John Albers was completely surprised when police came to his home at midnight and insisted on taking him to a psychiatric hospital, where he was held against his will for seven hours and then charged $2007.75 for it. According to the report and legal analysis on Credit.com, Albers could well be on the hook for the charges because he’d earlier left an angry message with a suicide hotline about its long wait-times.
“Albers describes the chain of events like this,” reports Credit.com. “He called a suicide hotline on the advice of his therapist, who suggested it as a means of stress management — to keep from bottling things up. He indicated that his case was not an emergency and opted to use the online chat function. After he had waited five hours, he got a chat message indicating that call volume was too high to address his concerns right away, and that he would be in line for the following day. Albers was angered by having to wait and voiced his frustration with the long wait time.”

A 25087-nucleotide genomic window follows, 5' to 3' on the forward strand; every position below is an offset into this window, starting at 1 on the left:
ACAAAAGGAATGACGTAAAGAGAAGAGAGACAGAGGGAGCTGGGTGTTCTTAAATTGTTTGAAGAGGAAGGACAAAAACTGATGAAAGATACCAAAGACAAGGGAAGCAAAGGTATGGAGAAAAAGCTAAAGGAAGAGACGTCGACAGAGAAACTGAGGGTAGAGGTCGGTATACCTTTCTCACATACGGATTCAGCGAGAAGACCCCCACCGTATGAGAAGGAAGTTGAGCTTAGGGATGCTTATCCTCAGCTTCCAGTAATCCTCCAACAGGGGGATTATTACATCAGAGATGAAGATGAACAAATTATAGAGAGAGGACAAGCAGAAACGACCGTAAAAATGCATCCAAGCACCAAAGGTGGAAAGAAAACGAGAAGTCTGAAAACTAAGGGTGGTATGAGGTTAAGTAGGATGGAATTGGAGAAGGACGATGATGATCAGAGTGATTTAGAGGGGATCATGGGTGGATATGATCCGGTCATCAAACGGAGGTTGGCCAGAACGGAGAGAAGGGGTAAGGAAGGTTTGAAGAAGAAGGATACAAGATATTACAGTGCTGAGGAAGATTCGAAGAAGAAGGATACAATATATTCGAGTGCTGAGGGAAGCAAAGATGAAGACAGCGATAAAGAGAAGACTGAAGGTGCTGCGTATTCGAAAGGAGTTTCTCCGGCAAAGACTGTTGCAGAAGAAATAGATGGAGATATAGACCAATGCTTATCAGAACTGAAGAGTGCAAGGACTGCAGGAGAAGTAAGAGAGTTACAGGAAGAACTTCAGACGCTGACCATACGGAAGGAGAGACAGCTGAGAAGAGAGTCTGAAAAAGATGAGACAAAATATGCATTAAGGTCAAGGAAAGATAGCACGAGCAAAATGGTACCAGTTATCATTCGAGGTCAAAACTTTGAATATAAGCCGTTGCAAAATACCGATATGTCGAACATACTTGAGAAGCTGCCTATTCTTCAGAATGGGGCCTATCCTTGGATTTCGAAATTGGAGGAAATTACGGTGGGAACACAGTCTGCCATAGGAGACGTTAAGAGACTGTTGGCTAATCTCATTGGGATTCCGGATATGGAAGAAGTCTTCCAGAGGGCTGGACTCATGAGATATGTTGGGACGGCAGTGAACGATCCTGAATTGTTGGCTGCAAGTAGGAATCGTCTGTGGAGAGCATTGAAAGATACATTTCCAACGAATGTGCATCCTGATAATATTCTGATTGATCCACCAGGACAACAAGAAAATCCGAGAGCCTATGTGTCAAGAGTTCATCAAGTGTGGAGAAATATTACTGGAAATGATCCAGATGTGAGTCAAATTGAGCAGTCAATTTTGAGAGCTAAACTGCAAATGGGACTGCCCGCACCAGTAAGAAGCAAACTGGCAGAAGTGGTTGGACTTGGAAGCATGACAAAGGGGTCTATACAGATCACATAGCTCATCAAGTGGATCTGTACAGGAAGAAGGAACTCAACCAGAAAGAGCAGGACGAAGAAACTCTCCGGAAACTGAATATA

Someone at the hotline service then contacted police and told them that Albers could be in danger of harming himself.
“Is he stuck with the bill?” write the experts at Credit.com. “We get this question more often then you may think, from people who thought they were OK after an accident but were taken to an ER anyway, for example, and from others who were treated without their consent or even over their objections.” They explain that the answer lies in whether the police and psychiatrists behaved reasonably with the information they had available to them.
I Was Hospitalized Against My Will. Should I Have to Pay? (Credit.com, September 15, 2014)
MIA Editor’s Note: An investigation of community-based mental health interventions and crisis lines written by Rob Wipond and published in Victoria, British Columbia’s Monday Magazine in 1999 (available here) revealed that it is apparently common practice for “anonymous” help lines to contact police and have calls traced if a caller is in physical danger or is believed to be in need of psychiatric assistance.